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Ernest Beutler, MD
JAMA. 1987;258(16):2250-2252. doi:10.1001/jama.1987.03400160104024.
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The impact of molecular biology on the practice of medicine has been particularly evident in hematology. The technology that has made it possible to determine the fine structure of genes has not only increased our understanding of basic regulatory processes, but has also made possible therapeutic and diagnostic feats that previously were out of reach.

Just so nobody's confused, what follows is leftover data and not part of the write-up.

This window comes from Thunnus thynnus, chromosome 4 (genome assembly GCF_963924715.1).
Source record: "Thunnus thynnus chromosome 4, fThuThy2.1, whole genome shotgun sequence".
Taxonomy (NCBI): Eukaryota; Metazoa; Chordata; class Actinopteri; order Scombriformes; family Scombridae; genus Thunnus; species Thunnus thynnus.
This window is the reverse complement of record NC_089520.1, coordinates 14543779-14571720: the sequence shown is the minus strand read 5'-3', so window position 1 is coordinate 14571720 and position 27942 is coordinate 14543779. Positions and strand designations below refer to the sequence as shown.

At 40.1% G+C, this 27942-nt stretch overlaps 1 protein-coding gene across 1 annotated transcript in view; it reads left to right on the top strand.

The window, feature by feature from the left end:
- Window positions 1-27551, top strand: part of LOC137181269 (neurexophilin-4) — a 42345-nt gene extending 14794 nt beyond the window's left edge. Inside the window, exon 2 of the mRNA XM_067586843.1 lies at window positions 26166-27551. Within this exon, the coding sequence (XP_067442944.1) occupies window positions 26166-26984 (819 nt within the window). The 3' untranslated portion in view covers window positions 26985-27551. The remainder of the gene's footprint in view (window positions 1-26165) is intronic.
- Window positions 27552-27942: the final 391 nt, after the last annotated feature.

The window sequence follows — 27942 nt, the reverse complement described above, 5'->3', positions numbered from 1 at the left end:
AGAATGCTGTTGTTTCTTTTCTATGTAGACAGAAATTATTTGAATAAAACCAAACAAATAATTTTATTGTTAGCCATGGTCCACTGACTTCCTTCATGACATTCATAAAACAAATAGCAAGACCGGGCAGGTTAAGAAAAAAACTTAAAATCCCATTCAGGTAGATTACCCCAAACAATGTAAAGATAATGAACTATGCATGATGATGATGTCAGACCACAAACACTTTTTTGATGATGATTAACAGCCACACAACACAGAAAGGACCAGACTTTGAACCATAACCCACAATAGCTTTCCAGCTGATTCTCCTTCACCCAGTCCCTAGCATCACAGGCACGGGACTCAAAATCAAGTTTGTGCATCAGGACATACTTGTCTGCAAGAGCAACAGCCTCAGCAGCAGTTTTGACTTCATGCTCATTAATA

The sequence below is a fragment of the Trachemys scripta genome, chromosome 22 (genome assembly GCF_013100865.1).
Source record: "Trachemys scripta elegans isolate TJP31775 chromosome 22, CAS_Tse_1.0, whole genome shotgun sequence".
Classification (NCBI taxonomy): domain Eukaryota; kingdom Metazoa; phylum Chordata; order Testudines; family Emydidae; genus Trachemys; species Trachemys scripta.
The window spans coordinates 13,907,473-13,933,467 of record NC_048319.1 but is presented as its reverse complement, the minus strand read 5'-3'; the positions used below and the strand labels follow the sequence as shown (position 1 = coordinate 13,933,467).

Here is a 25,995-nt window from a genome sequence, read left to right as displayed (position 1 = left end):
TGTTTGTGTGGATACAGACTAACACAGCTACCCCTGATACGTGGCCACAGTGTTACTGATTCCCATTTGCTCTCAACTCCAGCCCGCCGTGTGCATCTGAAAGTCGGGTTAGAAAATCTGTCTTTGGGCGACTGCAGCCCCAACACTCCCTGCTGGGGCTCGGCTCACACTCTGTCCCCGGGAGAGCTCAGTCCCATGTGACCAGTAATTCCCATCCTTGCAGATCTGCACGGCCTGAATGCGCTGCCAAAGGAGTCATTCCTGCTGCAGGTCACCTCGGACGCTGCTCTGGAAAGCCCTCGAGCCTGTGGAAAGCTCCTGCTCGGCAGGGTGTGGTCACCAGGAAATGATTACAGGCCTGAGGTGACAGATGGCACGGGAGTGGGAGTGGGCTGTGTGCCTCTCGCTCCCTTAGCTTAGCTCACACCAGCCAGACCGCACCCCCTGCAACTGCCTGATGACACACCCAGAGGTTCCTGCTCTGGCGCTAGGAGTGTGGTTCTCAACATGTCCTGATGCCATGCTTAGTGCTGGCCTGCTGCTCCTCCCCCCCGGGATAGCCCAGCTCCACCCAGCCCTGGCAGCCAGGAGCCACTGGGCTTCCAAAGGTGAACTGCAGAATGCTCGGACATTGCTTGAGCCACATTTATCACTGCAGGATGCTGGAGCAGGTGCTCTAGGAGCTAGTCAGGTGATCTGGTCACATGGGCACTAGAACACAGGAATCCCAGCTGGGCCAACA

Using the techniques of molecular biology, sufficient quantities of biologically active proteins have been synthesized to treat patients with certain hematologic disorders. One product, interferon alfa, found to be effective in the treatment of hairy-cell leukemia1,2 and chronic granulocytic leukemia,3 is already commercially available in the United States. Others, including tissue plasminogen activator, erythropoietin (EPO),4,5 and interleukin 2, have already undergone extensive clinical trials and may soon be generally available. In the case of other mediators, such as tumor necrosis factor/cachectin, granulocyte-monocyte colony stimulating factor, granulocyte stimulating factor, macrophage stimulating factor, and


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